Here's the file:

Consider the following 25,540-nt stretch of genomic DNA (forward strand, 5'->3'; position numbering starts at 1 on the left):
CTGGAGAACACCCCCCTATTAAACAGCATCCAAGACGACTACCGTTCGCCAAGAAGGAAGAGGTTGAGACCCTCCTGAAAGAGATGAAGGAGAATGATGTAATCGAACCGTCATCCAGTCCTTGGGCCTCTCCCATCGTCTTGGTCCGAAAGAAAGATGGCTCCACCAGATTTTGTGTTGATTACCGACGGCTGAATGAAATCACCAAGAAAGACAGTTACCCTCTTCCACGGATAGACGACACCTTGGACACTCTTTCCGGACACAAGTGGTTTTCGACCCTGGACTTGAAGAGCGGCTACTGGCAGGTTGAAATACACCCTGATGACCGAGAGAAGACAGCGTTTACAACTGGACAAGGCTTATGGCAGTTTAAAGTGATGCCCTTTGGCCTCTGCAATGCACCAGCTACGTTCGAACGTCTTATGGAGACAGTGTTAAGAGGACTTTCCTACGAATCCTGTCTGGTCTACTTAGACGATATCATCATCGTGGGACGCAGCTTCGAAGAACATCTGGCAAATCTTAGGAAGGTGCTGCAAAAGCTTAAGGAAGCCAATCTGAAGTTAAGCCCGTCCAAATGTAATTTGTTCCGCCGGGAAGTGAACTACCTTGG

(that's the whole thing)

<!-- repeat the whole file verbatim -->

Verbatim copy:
Consider the following 25,540-nt stretch of genomic DNA (forward strand, 5'->3'; position numbering starts at 1 on the left):
CTGGAGAACACCCCCCTATTAAACAGCATCCAAGACGACTACCGTTCGCCAAGAAGGAAGAGGTTGAGACCCTCCTGAAAGAGATGAAGGAGAATGATGTAATCGAACCGTCATCCAGTCCTTGGGCCTCTCCCATCGTCTTGGTCCGAAAGAAAGATGGCTCCACCAGATTTTGTGTTGATTACCGACGGCTGAATGAAATCACCAAGAAAGACAGTTACCCTCTTCCACGGATAGACGACACCTTGGACACTCTTTCCGGACACAAGTGGTTTTCGACCCTGGACTTGAAGAGCGGCTACTGGCAGGTTGAAATACACCCTGATGACCGAGAGAAGACAGCGTTTACAACTGGACAAGGCTTATGGCAGTTTAAAGTGATGCCCTTTGGCCTCTGCAATGCACCAGCTACGTTCGAACGTCTTATGGAGACAGTGTTAAGAGGACTTTCCTACGAATCCTGTCTGGTCTACTTAGACGATATCATCATCGTGGGACGCAGCTTCGAAGAACATCTGGCAAATCTTAGGAAGGTGCTGCAAAAGCTTAAGGAAGCCAATCTGAAGTTAAGCCCGTCCAAATGTAATTTGTTCCGCCGGGAAGTGAACTACCTTGG